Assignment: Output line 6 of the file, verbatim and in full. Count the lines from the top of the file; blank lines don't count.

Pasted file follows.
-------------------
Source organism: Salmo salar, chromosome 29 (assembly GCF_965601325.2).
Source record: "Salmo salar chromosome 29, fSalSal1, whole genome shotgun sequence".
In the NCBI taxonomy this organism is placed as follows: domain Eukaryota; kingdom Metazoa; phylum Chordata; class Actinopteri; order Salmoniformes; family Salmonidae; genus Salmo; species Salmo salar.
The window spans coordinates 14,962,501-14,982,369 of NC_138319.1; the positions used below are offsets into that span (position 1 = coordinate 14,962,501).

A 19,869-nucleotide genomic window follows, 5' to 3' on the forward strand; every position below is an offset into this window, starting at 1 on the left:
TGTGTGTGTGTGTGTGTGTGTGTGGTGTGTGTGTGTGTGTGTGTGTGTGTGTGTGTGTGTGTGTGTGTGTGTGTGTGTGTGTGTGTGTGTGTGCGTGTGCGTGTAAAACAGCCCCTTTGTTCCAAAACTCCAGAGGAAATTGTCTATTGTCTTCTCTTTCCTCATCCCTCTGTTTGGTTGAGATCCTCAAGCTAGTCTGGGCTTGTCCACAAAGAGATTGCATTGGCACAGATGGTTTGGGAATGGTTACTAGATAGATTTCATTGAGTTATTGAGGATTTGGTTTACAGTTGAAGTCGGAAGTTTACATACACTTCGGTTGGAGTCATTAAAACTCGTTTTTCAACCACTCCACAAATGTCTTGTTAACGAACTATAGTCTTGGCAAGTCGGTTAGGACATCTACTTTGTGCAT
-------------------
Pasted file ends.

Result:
TGTGTGTGTGTGTGTGTGTGTGTGGTGTGTGTGTGTGTGTGTGTGTGTGTGTGTGTGTGTGTGTGTGTGTGTGTGTGTGTGTGTGTGTGTGTGCGTGTGCGTGTAAAACAGCCCCTTTGTTCCAAAACTCCAGAGGAAATTGTCTATTGTCTTCTCTTTCCTCATCCCTCTGTTTGGTTGAGATCCTCAAGCTAGTCTGGGCTTGTCCACAAAGAGATTGCATTGGCACAGATGGTTTGGGAATGGTTACTAGATAGATTTCATTGAGTTATTGAGGATTTGGTTTACAGTTGAAGTCGGAAGTTTACATACACTTCGGTTGGAGTCATTAAAACTCGTTTTTCAACCACTCCACAAATGTCTTGTTAACGAACTATAGTCTTGGCAAGTCGGTTAGGACATCTACTTTGTGCAT